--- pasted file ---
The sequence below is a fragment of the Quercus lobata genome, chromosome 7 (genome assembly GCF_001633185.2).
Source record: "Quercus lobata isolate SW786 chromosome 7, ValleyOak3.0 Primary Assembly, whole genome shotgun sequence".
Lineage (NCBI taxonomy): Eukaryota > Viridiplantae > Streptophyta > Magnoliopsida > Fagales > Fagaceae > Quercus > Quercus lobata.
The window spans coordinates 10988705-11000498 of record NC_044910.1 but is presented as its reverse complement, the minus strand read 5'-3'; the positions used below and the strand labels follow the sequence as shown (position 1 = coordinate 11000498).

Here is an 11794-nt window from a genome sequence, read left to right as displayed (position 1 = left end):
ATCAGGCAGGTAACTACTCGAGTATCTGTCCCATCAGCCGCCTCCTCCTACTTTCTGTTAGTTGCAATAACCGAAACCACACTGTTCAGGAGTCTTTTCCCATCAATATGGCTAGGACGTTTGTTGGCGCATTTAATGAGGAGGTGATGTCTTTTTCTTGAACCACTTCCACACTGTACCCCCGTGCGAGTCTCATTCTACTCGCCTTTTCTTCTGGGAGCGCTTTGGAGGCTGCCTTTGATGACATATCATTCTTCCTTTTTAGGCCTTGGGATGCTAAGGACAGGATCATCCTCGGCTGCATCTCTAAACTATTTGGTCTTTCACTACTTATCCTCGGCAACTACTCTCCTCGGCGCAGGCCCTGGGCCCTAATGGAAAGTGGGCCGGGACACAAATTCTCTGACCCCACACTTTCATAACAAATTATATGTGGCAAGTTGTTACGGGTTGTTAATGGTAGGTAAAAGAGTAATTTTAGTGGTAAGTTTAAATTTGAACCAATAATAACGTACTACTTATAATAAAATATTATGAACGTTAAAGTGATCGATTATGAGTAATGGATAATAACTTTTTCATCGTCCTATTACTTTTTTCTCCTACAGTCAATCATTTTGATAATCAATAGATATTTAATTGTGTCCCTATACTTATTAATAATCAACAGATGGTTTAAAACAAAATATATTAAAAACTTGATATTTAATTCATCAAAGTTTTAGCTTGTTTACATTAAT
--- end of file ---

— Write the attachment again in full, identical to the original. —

The sequence below is a fragment of the Quercus lobata genome, chromosome 7 (genome assembly GCF_001633185.2).
Source record: "Quercus lobata isolate SW786 chromosome 7, ValleyOak3.0 Primary Assembly, whole genome shotgun sequence".
Lineage (NCBI taxonomy): Eukaryota > Viridiplantae > Streptophyta > Magnoliopsida > Fagales > Fagaceae > Quercus > Quercus lobata.
The window spans coordinates 10988705-11000498 of record NC_044910.1 but is presented as its reverse complement, the minus strand read 5'-3'; the positions used below and the strand labels follow the sequence as shown (position 1 = coordinate 11000498).

Here is an 11794-nt window from a genome sequence, read left to right as displayed (position 1 = left end):
ATCAGGCAGGTAACTACTCGAGTATCTGTCCCATCAGCCGCCTCCTCCTACTTTCTGTTAGTTGCAATAACCGAAACCACACTGTTCAGGAGTCTTTTCCCATCAATATGGCTAGGACGTTTGTTGGCGCATTTAATGAGGAGGTGATGTCTTTTTCTTGAACCACTTCCACACTGTACCCCCGTGCGAGTCTCATTCTACTCGCCTTTTCTTCTGGGAGCGCTTTGGAGGCTGCCTTTGATGACATATCATTCTTCCTTTTTAGGCCTTGGGATGCTAAGGACAGGATCATCCTCGGCTGCATCTCTAAACTATTTGGTCTTTCACTACTTATCCTCGGCAACTACTCTCCTCGGCGCAGGCCCTGGGCCCTAATGGAAAGTGGGCCGGGACACAAATTCTCTGACCCCACACTTTCATAACAAATTATATGTGGCAAGTTGTTACGGGTTGTTAATGGTAGGTAAAAGAGTAATTTTAGTGGTAAGTTTAAATTTGAACCAATAATAACGTACTACTTATAATAAAATATTATGAACGTTAAAGTGATCGATTATGAGTAATGGATAATAACTTTTTCATCGTCCTATTACTTTTTTCTCCTACAGTCAATCATTTTGATAATCAATAGATATTTAATTGTGTCCCTATACTTATTAATAATCAACAGATGGTTTAAAACAAAATATATTAAAAACTTGATATTTAATTCATCAAAGTTTTAGCTTGTTTACATTAAT